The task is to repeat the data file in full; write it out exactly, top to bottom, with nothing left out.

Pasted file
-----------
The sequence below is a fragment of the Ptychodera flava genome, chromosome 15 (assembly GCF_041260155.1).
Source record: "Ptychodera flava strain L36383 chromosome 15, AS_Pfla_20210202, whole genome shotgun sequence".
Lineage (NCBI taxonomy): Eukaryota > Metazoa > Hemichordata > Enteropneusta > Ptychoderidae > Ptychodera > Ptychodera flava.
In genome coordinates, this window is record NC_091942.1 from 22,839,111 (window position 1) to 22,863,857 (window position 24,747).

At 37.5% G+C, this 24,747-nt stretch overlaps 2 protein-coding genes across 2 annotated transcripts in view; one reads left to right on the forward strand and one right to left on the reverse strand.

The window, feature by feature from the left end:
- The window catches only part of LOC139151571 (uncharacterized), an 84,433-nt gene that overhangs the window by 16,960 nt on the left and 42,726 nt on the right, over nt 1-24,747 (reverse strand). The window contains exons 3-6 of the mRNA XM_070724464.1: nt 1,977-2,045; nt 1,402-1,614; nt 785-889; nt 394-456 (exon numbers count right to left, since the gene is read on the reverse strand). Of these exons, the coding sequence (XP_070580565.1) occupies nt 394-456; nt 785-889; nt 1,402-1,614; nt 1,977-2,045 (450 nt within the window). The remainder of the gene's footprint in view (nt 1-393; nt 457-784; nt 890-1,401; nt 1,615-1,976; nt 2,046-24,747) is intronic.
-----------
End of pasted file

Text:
The sequence below is a fragment of the Ptychodera flava genome, chromosome 15 (assembly GCF_041260155.1).
Source record: "Ptychodera flava strain L36383 chromosome 15, AS_Pfla_20210202, whole genome shotgun sequence".
Lineage (NCBI taxonomy): Eukaryota > Metazoa > Hemichordata > Enteropneusta > Ptychoderidae > Ptychodera > Ptychodera flava.
In genome coordinates, this window is record NC_091942.1 from 22,839,111 (window position 1) to 22,863,857 (window position 24,747).

At 37.5% G+C, this 24,747-nt stretch overlaps 2 protein-coding genes across 2 annotated transcripts in view; one reads left to right on the forward strand and one right to left on the reverse strand.

The window, feature by feature from the left end:
- The window catches only part of LOC139151571 (uncharacterized), an 84,433-nt gene that overhangs the window by 16,960 nt on the left and 42,726 nt on the right, over nt 1-24,747 (reverse strand). The window contains exons 3-6 of the mRNA XM_070724464.1: nt 1,977-2,045; nt 1,402-1,614; nt 785-889; nt 394-456 (exon numbers count right to left, since the gene is read on the reverse strand). Of these exons, the coding sequence (XP_070580565.1) occupies nt 394-456; nt 785-889; nt 1,402-1,614; nt 1,977-2,045 (450 nt within the window). The remainder of the gene's footprint in view (nt 1-393; nt 457-784; nt 890-1,401; nt 1,615-1,976; nt 2,046-24,747) is intronic.